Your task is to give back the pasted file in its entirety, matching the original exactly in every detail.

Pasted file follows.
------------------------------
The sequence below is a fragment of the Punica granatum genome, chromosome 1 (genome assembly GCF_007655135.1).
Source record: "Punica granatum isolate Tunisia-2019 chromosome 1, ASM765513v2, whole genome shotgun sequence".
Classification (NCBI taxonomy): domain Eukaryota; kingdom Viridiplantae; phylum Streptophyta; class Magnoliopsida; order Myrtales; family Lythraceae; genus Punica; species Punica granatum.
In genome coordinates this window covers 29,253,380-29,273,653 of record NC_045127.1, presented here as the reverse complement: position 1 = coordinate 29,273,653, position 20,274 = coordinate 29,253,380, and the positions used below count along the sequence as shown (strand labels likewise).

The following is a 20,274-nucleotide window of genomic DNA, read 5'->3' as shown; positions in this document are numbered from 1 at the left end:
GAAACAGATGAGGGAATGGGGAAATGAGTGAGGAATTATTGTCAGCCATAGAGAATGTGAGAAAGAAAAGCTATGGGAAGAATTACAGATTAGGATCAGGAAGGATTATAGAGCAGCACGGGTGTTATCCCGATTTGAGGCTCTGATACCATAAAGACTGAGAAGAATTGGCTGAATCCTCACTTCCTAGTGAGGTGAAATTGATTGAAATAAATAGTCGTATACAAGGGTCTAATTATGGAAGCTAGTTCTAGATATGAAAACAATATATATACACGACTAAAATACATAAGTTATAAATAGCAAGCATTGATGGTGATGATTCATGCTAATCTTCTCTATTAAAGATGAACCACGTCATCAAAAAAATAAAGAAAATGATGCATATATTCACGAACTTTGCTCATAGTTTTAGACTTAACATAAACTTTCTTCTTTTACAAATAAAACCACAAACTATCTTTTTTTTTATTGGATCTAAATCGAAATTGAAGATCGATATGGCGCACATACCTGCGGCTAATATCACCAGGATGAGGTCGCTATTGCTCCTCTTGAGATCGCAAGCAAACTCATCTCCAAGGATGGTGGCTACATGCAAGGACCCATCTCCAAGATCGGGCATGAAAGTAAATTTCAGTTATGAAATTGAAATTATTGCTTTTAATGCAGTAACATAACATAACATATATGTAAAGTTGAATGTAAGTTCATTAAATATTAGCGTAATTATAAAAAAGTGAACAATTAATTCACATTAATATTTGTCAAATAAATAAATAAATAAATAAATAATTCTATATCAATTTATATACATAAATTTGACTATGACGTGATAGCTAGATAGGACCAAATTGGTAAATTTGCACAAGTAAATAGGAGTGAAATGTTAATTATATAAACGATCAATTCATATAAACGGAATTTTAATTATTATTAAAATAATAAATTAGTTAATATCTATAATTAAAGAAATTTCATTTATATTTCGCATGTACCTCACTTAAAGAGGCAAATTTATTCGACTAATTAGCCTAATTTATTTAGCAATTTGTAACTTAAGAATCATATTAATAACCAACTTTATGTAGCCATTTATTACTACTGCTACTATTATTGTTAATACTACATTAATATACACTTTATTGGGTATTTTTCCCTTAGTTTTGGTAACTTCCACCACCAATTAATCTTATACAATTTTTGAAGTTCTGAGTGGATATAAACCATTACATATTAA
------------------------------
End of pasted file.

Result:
The sequence below is a fragment of the Punica granatum genome, chromosome 1 (genome assembly GCF_007655135.1).
Source record: "Punica granatum isolate Tunisia-2019 chromosome 1, ASM765513v2, whole genome shotgun sequence".
Classification (NCBI taxonomy): domain Eukaryota; kingdom Viridiplantae; phylum Streptophyta; class Magnoliopsida; order Myrtales; family Lythraceae; genus Punica; species Punica granatum.
In genome coordinates this window covers 29,253,380-29,273,653 of record NC_045127.1, presented here as the reverse complement: position 1 = coordinate 29,273,653, position 20,274 = coordinate 29,253,380, and the positions used below count along the sequence as shown (strand labels likewise).

The following is a 20,274-nucleotide window of genomic DNA, read 5'->3' as shown; positions in this document are numbered from 1 at the left end:
GAAACAGATGAGGGAATGGGGAAATGAGTGAGGAATTATTGTCAGCCATAGAGAATGTGAGAAAGAAAAGCTATGGGAAGAATTACAGATTAGGATCAGGAAGGATTATAGAGCAGCACGGGTGTTATCCCGATTTGAGGCTCTGATACCATAAAGACTGAGAAGAATTGGCTGAATCCTCACTTCCTAGTGAGGTGAAATTGATTGAAATAAATAGTCGTATACAAGGGTCTAATTATGGAAGCTAGTTCTAGATATGAAAACAATATATATACACGACTAAAATACATAAGTTATAAATAGCAAGCATTGATGGTGATGATTCATGCTAATCTTCTCTATTAAAGATGAACCACGTCATCAAAAAAATAAAGAAAATGATGCATATATTCACGAACTTTGCTCATAGTTTTAGACTTAACATAAACTTTCTTCTTTTACAAATAAAACCACAAACTATCTTTTTTTTTATTGGATCTAAATCGAAATTGAAGATCGATATGGCGCACATACCTGCGGCTAATATCACCAGGATGAGGTCGCTATTGCTCCTCTTGAGATCGCAAGCAAACTCATCTCCAAGGATGGTGGCTACATGCAAGGACCCATCTCCAAGATCGGGCATGAAAGTAAATTTCAGTTATGAAATTGAAATTATTGCTTTTAATGCAGTAACATAACATAACATATATGTAAAGTTGAATGTAAGTTCATTAAATATTAGCGTAATTATAAAAAAGTGAACAATTAATTCACATTAATATTTGTCAAATAAATAAATAAATAAATAAATAATTCTATATCAATTTATATACATAAATTTGACTATGACGTGATAGCTAGATAGGACCAAATTGGTAAATTTGCACAAGTAAATAGGAGTGAAATGTTAATTATATAAACGATCAATTCATATAAACGGAATTTTAATTATTATTAAAATAATAAATTAGTTAATATCTATAATTAAAGAAATTTCATTTATATTTCGCATGTACCTCACTTAAAGAGGCAAATTTATTCGACTAATTAGCCTAATTTATTTAGCAATTTGTAACTTAAGAATCATATTAATAACCAACTTTATGTAGCCATTTATTACTACTGCTACTATTATTGTTAATACTACATTAATATACACTTTATTGGGTATTTTTCCCTTAGTTTTGGTAACTTCCACCACCAATTAATCTTATACAATTTTTGAAGTTCTGAGTGGATATAAACCATTACATATTAA